“When Saad asked for help he was called a security risk. ICE not only could have but should have paroled Saad to his uncle,” says Isenberg. “I dare say had that happened he would have never been deported. ICE broke the law by ignoring Saad’s request for political asylum while detained. They broke the law, put him in jail, threw away the key, put him on the plane, and there was no due process whatsoever.”

On a sweltering day in late August Nabeel received an email with a link to the just-released Taylor Swift video. When he clicked on the link he was informed that the video was not available for viewing in the Bangladesh region.

“It sucks,” he emailed, “because I had tickets to her concert twice but couldn’t go because my parents said, ‘we don’t know if immigration will extend our time that long’.” The family were living lawfully and obediently according to the directions that ICE had communicated. What else could keep the young Nabeel from twice buying his Taylor Swift tickets in advance?

Of course, eight hours after the first email a second one arrived from the computer saavy Nabeel. In all caps it read “just watched it, greatest music video ever!” How do you get to be more of an American kid than that?

A Grito for the Living Present by Ramsey Muniz

El Grito de Diez y Seis de Septiembre

Once again we celebrate the ultimate importance of this day in our history as a race. We are celebrating the truth of our ancestors who has made it possible for us to express to this world who we truly are and the reasons why freedom and justice continue to be a part of our lives.

It is written and told that Miguel Hidalgo y Costilla, during the early morning of September 16, rang church bells and called on our indigenous ancestors of Dolores to rise from oppression, darkness, hunger, and injustice to proclaim to the world the independence of their nation. Sacred destinies from past writings constantly reveal that we as Mexicans, Hispanics, and Latinos would continue to rise until freedom and justice would become a part of our daily lives.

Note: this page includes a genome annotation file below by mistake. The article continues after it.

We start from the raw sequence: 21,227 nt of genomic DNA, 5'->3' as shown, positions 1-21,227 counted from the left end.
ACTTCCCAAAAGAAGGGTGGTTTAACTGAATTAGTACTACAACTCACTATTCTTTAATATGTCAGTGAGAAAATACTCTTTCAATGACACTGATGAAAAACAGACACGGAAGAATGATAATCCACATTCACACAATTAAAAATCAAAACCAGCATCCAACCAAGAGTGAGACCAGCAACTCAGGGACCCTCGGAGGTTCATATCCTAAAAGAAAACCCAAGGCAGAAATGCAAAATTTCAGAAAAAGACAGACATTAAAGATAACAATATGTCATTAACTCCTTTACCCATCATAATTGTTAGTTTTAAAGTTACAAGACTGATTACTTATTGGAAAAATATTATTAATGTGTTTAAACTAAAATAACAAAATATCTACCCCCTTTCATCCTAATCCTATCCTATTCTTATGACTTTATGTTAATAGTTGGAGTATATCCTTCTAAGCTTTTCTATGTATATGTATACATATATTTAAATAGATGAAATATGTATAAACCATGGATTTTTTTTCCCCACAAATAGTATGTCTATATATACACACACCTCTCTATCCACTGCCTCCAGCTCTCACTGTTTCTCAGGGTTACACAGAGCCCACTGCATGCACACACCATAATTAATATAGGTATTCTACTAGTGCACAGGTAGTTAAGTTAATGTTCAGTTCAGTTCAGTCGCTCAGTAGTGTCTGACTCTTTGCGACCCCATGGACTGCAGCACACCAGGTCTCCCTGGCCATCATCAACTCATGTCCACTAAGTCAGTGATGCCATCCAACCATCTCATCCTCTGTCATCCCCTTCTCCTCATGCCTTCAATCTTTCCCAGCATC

Within a period of months, Hidalgo’s people had swelled to 100,000 strong – the largest army raised since the Aztecs (Mexicas), our ancient ancestors who made possible this uprising with hoes, machetes, clubs, outrage, faith, and a most spiritual desire for liberation that no one in the world would take again. In reality it is called the love of liberation.

It is historically written in ancient writings that we as a people and race would continue to rise and take back our God-given freedom and justice. On October 12, shortly after September 16, the battle was joined at Las Cruces, against the strong forces of the Spanish government. The entire world became aware that our people had risen from the ashes of injustice, slavery, oppression, and imprisonment, demanding the return of their land. Hidalgo, announcing for seven months the time to rise, was captured in Chihuaua. He was shot and decapitated by the Spanish government.